CHICAGO – A federal judge has confirmed another judge's decision earlier this spring to refuse to end a class action brought by a group of bank loan officers, who accused their employer, American Bank and Trust, of shorting them wages and commissions.
On Aug. 24, U.S. District Judge Andrea Wood denied the bank's request to reconsider the decision of Wood's colleague, Judge John Z. Lee, who had recused himself after he had granted the plaintiffs' request to certify their collective action against the bank. Lee had granted the motion for class certification on March 31, 2017, but about six weeks later, on May 11, 2017, Judge Lee recused himself, saying "one of the parties is represented by a law firm (he) was associated with during the past five years."
Plaintiffs Marc Kramer, Kiril Trajcevski and Matt Nyman had filed suit in 2011 against American Bank and Trust, alleging they and others who had worked as mortgage loan officers at the bank were owed wages and commissions which the bank allegedly failed to pay, allegedly in violation of the federal Fair Labor Standards Act and the Illinois Minimum Wage Law.
According to the court documents, the bank classified the loan officers as “sales employees,” which the bank claimed allowed the employes to be paid "on a commission-only basis" before January 2011.
After that date, however, the bank "began tracking hours worked and started paying loan officers hourly wages and overtime wages," asking its employees to "report only 40 hours per week, regardless of whether the loan officers worked additional hours," according to the factual background in Judge Wood's opinion.
The employment agreement, cited in the ruling, "represented that they would be paid monthly commissions as a percentage of 'revenue generated' from the loans originated by the loan officer."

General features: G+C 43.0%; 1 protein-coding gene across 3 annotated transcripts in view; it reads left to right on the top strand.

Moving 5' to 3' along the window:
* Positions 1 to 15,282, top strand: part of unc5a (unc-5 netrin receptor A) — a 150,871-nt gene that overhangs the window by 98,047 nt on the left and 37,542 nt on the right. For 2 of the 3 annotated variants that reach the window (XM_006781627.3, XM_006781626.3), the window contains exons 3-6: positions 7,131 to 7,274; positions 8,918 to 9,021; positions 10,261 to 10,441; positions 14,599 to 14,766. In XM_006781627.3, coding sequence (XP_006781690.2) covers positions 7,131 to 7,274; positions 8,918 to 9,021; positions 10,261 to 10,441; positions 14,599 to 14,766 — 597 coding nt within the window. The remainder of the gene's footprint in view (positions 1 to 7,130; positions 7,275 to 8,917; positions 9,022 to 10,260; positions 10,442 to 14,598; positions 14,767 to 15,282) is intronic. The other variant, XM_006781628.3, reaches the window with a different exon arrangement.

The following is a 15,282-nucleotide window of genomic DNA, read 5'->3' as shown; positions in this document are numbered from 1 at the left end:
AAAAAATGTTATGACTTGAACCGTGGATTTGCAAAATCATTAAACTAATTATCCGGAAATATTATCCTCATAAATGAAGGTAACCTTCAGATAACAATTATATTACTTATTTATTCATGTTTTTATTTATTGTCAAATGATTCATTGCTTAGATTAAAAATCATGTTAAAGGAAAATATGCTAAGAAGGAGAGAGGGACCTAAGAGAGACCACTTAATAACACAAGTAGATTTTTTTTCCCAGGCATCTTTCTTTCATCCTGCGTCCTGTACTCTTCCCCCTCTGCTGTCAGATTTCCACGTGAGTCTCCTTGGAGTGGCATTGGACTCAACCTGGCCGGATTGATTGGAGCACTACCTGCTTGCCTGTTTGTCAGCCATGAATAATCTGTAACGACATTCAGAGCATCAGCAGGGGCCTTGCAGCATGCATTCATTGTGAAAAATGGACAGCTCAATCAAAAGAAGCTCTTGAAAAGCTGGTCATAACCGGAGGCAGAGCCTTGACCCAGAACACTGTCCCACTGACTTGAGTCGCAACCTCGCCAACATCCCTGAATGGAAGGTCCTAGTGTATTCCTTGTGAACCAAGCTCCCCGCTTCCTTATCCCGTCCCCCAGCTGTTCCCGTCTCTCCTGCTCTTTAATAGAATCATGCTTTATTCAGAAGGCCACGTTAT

However, the loan officers also asserted the bank would "skim" a portion of what they alleged was their pay, under a "company-wide policy of setting aside for itself a percentage of the revenue that was generated when a mortgage loan was sold in the secondary mortgage market, i.e., the 'secondary gain,' and considered that gain as 'the Bank’s profit margin.'"
The loan officers' commissions were thus calculated by the bank as "a percentage of the total revenue generated from his or her mortgage loans less the secondary gain,' the ruling stated.
Following Judge Lee's recusal, American Bank responded with the request for reconsideration, and again asserted its arguments that the lawsuit should not be allowed to proceed as a class action. The bank asked Judge Wood to undo Judge Lee's ruling.
However, Judge Wood backed Judge Lee's decision, saying she agreed with Judge Lee's conclusions in certifying the class action and allowing the loan officers to continue with their lawsuit.
"...This Court concludes that the issues covered by the March 31, 2017 Memorandum Opinion and Order were correctly decided and those rulings should stand," Judge Wood wrote.
American Bank and Trust is represented by attorneys with the firms of Heninger and Heninger P.C., of Davenport, Iowa, and Pappas O'Connor P.C., of Rock Island.
Plaintiffs are represented by attorneys with the firms of Freeborn & Peters, of Chicago; and Offit Kurman P.A., of Baltimore, Md.
U.S. District Court for the Northern District of Illinois Case number 1:11-cv-08758